Do you see a difference between the frequency of the peak resonance impedance and the zero crossing of the phase response? Does either agree with the measured 75Hz roll off.

If not then something else is at work here. How does the impedance test differ from the SPL test? There must be a difference somewhere.

It's time for the Sherlock Holmes hat
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Old 24th July 2008, 07:09 AM   #5
Raka is offline Raka  Europe
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Ok, I didn't know there can be that difference. I look sometimes to the peak, but mainly on the phase as it's easier for the eye.
The impedance measurement is attached. I used different sample sizes and resolution but there were no significant deviations. You can see that the zero and peak are at the same frequency.
With this impedance test, the Q is about 0,57, Fs=54Hz. The transfer curve of that system is plotted in my first post, together with the actual SPL measurement nearfield.
Looking for measurement mistakes, I have calibrated the impedance setup and is getting good results with resistors.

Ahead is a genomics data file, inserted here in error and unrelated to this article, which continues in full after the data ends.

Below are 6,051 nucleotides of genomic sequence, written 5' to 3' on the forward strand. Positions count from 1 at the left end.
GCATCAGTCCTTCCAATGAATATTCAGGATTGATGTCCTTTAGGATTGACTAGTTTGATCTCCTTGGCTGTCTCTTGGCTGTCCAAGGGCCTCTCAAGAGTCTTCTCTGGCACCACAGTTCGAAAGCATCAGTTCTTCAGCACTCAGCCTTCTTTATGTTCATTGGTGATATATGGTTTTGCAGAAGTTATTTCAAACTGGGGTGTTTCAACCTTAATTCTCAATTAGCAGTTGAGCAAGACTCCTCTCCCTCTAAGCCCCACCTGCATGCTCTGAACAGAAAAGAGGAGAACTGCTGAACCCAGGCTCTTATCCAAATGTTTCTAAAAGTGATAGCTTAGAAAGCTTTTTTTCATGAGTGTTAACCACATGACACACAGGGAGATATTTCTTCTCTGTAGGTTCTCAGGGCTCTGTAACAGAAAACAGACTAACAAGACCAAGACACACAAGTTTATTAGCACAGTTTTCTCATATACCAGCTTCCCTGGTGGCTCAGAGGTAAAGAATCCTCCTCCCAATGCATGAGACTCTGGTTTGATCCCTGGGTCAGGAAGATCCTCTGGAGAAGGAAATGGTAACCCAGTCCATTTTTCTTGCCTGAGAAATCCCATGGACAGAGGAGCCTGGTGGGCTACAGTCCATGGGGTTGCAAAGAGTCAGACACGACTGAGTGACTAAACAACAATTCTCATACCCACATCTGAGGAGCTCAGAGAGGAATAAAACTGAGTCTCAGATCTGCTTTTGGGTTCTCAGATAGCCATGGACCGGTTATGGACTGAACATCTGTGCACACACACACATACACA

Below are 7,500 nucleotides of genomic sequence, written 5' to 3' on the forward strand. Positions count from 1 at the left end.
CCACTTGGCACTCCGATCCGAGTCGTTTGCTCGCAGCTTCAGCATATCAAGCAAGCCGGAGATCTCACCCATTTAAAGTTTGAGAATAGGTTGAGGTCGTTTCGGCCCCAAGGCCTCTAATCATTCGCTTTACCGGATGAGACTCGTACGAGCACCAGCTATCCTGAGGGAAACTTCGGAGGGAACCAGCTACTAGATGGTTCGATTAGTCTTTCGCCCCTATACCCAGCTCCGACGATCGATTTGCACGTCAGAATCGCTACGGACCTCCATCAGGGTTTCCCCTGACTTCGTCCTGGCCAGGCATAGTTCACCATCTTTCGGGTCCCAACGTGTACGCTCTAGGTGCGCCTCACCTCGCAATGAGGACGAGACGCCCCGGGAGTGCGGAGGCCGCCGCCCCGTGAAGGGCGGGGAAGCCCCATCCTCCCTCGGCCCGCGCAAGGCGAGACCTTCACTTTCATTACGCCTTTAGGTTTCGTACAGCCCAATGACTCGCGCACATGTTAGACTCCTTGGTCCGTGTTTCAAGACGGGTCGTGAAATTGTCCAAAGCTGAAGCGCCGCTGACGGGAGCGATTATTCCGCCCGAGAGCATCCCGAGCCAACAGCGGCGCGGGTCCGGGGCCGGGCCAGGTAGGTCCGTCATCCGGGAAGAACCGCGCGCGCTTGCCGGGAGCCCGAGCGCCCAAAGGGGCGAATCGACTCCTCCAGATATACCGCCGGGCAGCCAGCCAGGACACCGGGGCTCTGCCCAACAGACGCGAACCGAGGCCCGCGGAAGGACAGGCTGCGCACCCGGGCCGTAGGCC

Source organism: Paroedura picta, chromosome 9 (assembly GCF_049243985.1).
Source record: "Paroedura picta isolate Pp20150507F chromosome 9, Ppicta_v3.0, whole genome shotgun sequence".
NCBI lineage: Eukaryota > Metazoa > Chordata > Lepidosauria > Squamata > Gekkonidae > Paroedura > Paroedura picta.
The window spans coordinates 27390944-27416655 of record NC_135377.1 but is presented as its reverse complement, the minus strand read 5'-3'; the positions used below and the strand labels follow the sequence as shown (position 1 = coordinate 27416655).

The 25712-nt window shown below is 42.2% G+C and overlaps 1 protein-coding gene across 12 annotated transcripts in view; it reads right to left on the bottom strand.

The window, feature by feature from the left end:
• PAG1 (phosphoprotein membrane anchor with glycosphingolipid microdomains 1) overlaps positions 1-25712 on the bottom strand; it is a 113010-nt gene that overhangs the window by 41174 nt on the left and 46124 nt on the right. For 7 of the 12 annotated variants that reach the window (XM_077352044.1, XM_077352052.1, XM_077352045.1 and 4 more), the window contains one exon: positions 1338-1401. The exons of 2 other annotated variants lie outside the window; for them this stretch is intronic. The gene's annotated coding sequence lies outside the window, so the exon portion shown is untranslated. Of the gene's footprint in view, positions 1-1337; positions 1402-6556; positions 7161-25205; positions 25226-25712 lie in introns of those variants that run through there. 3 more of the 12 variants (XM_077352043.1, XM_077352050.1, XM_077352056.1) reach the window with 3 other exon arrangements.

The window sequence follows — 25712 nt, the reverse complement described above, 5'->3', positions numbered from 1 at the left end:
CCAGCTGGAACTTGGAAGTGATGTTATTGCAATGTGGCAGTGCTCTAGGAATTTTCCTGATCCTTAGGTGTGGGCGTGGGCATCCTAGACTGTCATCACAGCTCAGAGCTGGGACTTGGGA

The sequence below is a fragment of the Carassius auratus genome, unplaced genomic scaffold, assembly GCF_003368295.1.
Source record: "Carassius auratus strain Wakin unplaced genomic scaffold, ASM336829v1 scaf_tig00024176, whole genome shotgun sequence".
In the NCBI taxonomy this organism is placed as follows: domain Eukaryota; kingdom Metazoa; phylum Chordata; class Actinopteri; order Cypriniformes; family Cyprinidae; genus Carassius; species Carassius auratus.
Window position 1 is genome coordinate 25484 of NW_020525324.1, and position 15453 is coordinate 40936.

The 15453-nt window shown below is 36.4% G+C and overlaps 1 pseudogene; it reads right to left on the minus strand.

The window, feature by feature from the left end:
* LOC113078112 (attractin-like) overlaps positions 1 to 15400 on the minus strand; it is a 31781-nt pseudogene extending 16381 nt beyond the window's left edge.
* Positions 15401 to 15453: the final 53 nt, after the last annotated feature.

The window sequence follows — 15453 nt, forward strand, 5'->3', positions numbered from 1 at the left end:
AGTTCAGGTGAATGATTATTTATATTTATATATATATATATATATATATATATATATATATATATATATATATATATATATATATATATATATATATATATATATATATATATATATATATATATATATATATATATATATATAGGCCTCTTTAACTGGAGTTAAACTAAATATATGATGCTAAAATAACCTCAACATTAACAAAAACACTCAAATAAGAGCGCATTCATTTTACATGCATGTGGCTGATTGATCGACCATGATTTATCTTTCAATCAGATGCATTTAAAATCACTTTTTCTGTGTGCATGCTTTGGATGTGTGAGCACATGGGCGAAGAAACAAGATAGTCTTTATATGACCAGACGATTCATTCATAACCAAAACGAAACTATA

Is correct that a nearfield measurement is showing just the transfer curve of the driver, without any other superimposed like baffle step, or any other?
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Old 24th July 2008, 02:28 PM   #6
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If the speaker was mounted and tested the same in both tests then the data should agree.

The impedance plot looks like a curve of a single driver but you say the SPL is a dipole - you mean two speakers?

Drive level can affect Fs too with higher driver levels lowering Fs. What was the voltage across the speaker in both tests?
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Old 24th July 2008, 03:09 PM   #7
sreten is offline sreten  United Kingdom
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Hi,

The driver impedance indicates Fs = 54Hz, and Q ~ 0.57.

The measured response (nearfield) seems to follow Fs = 75Hz ?

I've had a look around and no-one seems to measure the bass
response of the driver in a baffle, they simply trust the derived
parameters and then measure the actual response in a box.

Nearfield measurements for a closed box are accurate to DC,
but I cannot find any criteria for open baffles, which must go